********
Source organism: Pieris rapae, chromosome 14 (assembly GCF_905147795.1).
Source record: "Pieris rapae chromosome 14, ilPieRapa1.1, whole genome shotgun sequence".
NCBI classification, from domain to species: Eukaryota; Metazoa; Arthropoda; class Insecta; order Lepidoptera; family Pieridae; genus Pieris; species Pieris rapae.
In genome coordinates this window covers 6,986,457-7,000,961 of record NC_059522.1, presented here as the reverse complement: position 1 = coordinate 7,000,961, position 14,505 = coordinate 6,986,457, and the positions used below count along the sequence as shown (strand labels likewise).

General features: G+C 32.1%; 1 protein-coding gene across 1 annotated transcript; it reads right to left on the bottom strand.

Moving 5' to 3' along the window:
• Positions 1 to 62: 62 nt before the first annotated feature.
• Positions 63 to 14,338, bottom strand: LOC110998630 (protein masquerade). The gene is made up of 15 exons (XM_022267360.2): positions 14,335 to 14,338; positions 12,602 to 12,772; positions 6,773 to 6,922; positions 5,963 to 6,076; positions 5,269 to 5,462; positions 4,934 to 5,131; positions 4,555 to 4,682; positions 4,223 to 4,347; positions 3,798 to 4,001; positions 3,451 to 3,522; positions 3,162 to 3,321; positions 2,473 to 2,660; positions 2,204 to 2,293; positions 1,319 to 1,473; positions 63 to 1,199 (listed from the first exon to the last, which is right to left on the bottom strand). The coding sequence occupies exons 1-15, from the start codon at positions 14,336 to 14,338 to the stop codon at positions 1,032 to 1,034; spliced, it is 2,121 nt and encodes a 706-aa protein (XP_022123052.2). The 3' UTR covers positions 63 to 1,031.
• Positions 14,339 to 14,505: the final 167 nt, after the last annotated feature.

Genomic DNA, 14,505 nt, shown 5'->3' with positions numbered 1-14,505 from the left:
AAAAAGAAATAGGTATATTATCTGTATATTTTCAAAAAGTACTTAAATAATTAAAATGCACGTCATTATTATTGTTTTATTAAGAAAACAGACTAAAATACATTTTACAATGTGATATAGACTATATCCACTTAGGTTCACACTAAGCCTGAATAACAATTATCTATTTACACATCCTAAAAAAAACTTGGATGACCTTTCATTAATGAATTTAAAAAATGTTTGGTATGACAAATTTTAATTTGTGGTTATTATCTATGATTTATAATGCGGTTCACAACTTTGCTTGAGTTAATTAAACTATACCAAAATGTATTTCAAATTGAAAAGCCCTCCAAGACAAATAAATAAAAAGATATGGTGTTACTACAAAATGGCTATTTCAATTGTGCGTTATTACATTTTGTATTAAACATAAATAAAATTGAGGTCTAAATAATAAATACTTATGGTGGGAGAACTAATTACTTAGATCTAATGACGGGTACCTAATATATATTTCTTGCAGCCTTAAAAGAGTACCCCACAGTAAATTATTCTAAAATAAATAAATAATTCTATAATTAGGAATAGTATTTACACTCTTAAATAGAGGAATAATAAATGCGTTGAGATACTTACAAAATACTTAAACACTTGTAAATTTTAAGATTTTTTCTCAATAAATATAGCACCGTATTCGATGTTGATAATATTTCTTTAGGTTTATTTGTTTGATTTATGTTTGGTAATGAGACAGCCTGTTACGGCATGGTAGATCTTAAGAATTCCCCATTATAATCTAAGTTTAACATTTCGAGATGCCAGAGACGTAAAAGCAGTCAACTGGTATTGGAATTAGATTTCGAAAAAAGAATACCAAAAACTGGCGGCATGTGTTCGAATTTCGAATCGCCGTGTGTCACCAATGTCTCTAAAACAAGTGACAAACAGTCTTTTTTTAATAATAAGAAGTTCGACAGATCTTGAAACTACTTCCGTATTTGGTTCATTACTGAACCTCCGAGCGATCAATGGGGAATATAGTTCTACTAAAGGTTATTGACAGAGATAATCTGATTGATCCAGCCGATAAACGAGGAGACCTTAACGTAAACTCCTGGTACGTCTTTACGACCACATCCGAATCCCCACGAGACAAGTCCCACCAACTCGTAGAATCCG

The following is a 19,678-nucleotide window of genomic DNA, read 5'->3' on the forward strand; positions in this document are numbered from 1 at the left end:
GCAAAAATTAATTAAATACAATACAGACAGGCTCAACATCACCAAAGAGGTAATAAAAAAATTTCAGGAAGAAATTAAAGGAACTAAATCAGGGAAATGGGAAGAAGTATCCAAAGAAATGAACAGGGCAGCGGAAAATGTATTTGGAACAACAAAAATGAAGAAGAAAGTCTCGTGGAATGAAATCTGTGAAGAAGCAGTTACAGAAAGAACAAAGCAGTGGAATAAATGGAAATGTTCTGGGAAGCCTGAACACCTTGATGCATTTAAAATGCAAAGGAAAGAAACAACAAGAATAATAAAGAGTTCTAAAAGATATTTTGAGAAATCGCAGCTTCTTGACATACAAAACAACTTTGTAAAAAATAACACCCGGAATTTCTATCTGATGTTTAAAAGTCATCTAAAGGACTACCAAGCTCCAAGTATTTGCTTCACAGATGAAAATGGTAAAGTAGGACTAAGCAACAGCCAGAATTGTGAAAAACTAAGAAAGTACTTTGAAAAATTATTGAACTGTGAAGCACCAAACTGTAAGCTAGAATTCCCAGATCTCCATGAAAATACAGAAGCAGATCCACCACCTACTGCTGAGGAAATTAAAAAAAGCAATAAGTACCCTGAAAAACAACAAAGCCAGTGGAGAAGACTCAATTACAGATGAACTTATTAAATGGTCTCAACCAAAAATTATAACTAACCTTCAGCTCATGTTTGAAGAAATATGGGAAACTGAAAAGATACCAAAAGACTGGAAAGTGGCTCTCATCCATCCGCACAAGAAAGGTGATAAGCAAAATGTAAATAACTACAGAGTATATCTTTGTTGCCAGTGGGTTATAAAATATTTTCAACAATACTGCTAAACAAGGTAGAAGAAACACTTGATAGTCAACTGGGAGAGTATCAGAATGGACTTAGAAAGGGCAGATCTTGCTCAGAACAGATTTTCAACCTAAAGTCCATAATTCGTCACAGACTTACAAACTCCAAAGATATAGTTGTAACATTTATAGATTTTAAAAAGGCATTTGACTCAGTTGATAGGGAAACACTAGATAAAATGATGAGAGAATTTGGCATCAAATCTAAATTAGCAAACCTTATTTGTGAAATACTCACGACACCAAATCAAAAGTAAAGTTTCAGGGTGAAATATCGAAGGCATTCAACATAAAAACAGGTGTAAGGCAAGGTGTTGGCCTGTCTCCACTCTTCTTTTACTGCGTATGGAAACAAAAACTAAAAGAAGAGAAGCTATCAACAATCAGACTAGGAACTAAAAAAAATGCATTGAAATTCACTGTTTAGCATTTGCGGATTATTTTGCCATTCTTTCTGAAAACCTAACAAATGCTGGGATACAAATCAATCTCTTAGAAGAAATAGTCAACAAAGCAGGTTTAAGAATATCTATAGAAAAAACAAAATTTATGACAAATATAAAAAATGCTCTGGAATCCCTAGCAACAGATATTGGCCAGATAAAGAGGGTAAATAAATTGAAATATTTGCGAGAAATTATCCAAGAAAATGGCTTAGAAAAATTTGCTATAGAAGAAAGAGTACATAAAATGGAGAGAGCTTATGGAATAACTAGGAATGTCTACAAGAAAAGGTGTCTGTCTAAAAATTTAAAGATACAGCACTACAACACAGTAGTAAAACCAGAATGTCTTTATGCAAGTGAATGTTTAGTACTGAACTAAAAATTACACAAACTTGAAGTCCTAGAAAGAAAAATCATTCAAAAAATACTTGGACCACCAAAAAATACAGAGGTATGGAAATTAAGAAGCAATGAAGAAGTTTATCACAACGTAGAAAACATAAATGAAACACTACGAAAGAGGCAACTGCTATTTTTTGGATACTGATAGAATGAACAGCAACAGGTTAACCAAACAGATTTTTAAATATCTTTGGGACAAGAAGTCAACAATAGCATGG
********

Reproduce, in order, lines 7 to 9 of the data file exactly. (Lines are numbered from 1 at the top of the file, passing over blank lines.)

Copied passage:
• Positions 1 to 62: 62 nt before the first annotated feature.
• Positions 63 to 14,338, bottom strand: LOC110998630 (protein masquerade). The gene is made up of 15 exons (XM_022267360.2): positions 14,335 to 14,338; positions 12,602 to 12,772; positions 6,773 to 6,922; positions 5,963 to 6,076; positions 5,269 to 5,462; positions 4,934 to 5,131; positions 4,555 to 4,682; positions 4,223 to 4,347; positions 3,798 to 4,001; positions 3,451 to 3,522; positions 3,162 to 3,321; positions 2,473 to 2,660; positions 2,204 to 2,293; positions 1,319 to 1,473; positions 63 to 1,199 (listed from the first exon to the last, which is right to left on the bottom strand). The coding sequence occupies exons 1-15, from the start codon at positions 14,336 to 14,338 to the stop codon at positions 1,032 to 1,034; spliced, it is 2,121 nt and encodes a 706-aa protein (XP_022123052.2). The 3' UTR covers positions 63 to 1,031.
• Positions 14,339 to 14,505: the final 167 nt, after the last annotated feature.